Fighting Housing Shortage with Local Biological Materials


As the seventh largest country in the world and second most populous, India is known for its rich historical culture, but there are also people struggling with poverty. Urbanization has become a problem for some and has caused a 73.6 million housing shortage.

Although a solution to this are traditional mud houses (houses made of a blend of clay, sand, and silt), there are still a lot of concerns. TU Delft Global Research Fellowship’s civil engineer, Yask Kulshreshtha is looking to tackle these problems.

Group Of People Looking Into Mud House Door

How to reduce costs?

The first concern was that these houses weren’t affordable enough. Shipping of the materials makes up for 90% of the costs, said Kulshreshta. He aims to fix this by getting resources that can be obtained locally. Through this, it’ll be cheaper and faster to get the needed materials for building.

Second, he took into consideration the design of these houses. He wanted to encourage people to build mud houses and one of the factors that could affect that is how it looks. With innovative and appealing architecture, people will surely want to build more of these traditional houses.

Mud House Smiling Woman Leaning Out Of Window

Material for houses has to be very durable

Lastly, what troubled him was the durability of the materials. While the houses were sturdy enough to stand tall, they lacked water resistance and that was a huge problem. He believed it was more of a technical issue with the material itself. So he is now researching with his team, a material that was biological and water-resistant. Yask Kulshreshtha from the TU Delft thought of adding starch or cowpats as a way of strengthening the traditional mix of these materials.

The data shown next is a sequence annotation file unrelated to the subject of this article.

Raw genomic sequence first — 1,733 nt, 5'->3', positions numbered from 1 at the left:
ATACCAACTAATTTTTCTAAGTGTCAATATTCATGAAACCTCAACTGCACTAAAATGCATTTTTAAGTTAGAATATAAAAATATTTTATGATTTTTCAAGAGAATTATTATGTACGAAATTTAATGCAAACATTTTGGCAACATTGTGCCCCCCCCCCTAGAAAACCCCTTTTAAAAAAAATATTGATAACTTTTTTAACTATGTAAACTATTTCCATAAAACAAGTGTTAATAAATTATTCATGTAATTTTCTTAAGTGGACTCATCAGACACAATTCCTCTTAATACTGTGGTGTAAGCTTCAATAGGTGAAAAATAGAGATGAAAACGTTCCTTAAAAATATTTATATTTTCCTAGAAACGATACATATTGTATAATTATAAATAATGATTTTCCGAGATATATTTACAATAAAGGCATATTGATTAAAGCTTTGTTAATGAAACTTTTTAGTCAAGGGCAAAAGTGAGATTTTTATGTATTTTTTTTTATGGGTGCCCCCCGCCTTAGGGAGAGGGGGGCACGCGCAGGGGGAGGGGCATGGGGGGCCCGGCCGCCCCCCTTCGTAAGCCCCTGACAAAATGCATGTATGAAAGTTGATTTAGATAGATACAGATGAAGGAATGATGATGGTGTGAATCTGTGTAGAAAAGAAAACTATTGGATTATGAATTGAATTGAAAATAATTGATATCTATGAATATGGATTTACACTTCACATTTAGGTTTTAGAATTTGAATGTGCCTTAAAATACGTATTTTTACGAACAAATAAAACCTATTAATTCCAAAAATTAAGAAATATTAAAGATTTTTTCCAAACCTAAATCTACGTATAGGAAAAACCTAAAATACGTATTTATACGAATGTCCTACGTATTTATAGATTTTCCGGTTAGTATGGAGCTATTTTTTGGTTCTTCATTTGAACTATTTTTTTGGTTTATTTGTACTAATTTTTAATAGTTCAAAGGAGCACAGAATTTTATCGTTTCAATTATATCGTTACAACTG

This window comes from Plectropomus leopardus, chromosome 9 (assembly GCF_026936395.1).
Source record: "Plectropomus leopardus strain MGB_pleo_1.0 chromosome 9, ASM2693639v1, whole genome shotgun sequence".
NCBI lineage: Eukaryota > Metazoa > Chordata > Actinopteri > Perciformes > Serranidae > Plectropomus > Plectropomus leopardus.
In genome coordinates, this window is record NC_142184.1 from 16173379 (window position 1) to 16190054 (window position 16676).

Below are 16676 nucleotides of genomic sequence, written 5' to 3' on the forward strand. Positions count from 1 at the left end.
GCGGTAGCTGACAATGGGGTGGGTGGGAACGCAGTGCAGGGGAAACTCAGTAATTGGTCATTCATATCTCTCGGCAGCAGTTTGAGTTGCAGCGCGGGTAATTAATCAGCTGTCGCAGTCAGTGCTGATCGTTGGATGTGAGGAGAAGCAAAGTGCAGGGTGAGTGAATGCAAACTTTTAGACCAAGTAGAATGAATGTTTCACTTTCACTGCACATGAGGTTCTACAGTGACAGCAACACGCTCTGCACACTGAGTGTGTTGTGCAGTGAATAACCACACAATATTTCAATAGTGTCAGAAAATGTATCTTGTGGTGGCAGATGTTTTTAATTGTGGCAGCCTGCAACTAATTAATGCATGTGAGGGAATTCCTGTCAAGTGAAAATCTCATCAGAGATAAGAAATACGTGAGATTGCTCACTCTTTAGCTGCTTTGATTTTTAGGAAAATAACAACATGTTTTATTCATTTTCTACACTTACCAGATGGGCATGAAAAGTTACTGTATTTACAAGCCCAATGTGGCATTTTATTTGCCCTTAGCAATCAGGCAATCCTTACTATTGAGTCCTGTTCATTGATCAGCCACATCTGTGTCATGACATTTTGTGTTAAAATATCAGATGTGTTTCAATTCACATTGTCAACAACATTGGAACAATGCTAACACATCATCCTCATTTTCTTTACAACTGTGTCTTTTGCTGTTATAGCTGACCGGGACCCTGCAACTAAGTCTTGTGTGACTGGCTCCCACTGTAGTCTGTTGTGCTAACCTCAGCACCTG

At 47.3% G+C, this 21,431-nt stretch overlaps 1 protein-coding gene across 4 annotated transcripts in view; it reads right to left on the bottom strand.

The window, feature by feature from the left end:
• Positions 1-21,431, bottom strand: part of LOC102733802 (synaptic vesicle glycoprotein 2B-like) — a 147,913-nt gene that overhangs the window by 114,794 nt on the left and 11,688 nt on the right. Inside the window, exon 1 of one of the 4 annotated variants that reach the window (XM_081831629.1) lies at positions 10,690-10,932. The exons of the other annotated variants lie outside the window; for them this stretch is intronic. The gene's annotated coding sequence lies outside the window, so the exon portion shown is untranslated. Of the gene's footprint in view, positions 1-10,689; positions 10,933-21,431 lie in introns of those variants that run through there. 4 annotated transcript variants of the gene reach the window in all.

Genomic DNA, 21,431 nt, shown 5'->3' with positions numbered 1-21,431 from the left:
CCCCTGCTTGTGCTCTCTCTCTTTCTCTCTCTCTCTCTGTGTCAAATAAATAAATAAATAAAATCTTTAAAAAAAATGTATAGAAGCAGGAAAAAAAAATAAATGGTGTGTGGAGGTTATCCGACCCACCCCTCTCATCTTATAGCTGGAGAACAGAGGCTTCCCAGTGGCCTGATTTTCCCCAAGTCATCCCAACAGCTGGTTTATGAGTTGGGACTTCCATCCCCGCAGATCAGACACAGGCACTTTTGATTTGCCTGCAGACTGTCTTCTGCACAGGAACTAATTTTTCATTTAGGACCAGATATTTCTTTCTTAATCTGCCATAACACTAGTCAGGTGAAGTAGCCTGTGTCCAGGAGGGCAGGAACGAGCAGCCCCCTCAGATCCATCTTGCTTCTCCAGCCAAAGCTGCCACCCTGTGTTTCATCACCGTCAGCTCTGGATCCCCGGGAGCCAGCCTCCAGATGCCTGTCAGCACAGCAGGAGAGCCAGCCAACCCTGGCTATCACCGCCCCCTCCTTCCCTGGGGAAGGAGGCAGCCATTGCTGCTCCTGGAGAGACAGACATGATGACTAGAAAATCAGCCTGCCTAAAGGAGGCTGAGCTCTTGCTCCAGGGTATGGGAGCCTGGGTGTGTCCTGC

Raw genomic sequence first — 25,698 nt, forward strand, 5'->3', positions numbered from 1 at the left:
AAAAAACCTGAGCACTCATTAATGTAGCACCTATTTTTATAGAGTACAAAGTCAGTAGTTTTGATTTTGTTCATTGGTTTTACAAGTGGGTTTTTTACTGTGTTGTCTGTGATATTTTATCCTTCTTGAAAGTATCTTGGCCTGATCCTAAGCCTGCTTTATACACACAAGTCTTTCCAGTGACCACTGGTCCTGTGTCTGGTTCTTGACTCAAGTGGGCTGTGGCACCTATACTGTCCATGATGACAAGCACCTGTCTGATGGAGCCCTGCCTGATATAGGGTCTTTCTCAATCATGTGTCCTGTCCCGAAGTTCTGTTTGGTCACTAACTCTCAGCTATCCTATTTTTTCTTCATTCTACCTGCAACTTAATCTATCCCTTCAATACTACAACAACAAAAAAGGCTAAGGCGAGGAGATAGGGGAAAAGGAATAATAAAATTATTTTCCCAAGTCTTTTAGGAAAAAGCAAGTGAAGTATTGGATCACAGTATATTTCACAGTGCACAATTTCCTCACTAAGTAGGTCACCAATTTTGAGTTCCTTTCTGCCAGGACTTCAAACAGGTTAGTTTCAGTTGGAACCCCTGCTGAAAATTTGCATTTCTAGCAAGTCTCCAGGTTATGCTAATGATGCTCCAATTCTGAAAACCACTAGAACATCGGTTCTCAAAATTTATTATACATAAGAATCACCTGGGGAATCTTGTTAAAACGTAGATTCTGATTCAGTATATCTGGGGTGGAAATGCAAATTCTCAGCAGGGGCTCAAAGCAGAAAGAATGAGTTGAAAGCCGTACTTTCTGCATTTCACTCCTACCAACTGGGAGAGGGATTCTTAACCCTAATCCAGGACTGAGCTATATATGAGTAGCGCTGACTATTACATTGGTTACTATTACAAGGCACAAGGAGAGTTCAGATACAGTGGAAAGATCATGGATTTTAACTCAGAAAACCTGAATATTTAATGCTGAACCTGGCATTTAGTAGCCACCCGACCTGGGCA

He studies this in his lab at micro-scale to avoid the waste of materials. One of the endearing things about his research his he does not plan to patent his local recipe once it is finished. “Usually, families build their own houses, or they employ a local building contractor. Everything is local. They would not want to pay someone from outside of the village who is earning money from their house because of a patent”, says Kulshreshta.

Tell us what you think about this innovation, we’d love to hear your comments!

YouTube: TU Delft – Building affordable homes using local biological resources

Photo credit: The feature image has been done by Dennis Jarvis. The photo “mud house window” has been taken by Amiya. The photo “the mud house” was done by Editor GoI Monitor.
Source: TU Delft – Building affordable homes using local biowaste materials
Editorial notice: Due to a lack of image materials, the shown photos are only indirectly related to the article’s subject and are not sourced from the TU Delft, but show examples of similar conceptions.

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Ela Denise Buendia
Ela Denise Buendia
Hey, thanks for taking a look at my article! I'm Ela, a very passionate creative writer and full-time home gamer. I'm also Filipino so hopefully you already know someone like me since we are everywhere lol. I have a Bachelor's Degree in Business Administration Major in Marketing Management, which I hopefully will be able to use in the future. Make sure to check out my other articles and don't hesitate to drop by our Discord and say hi!
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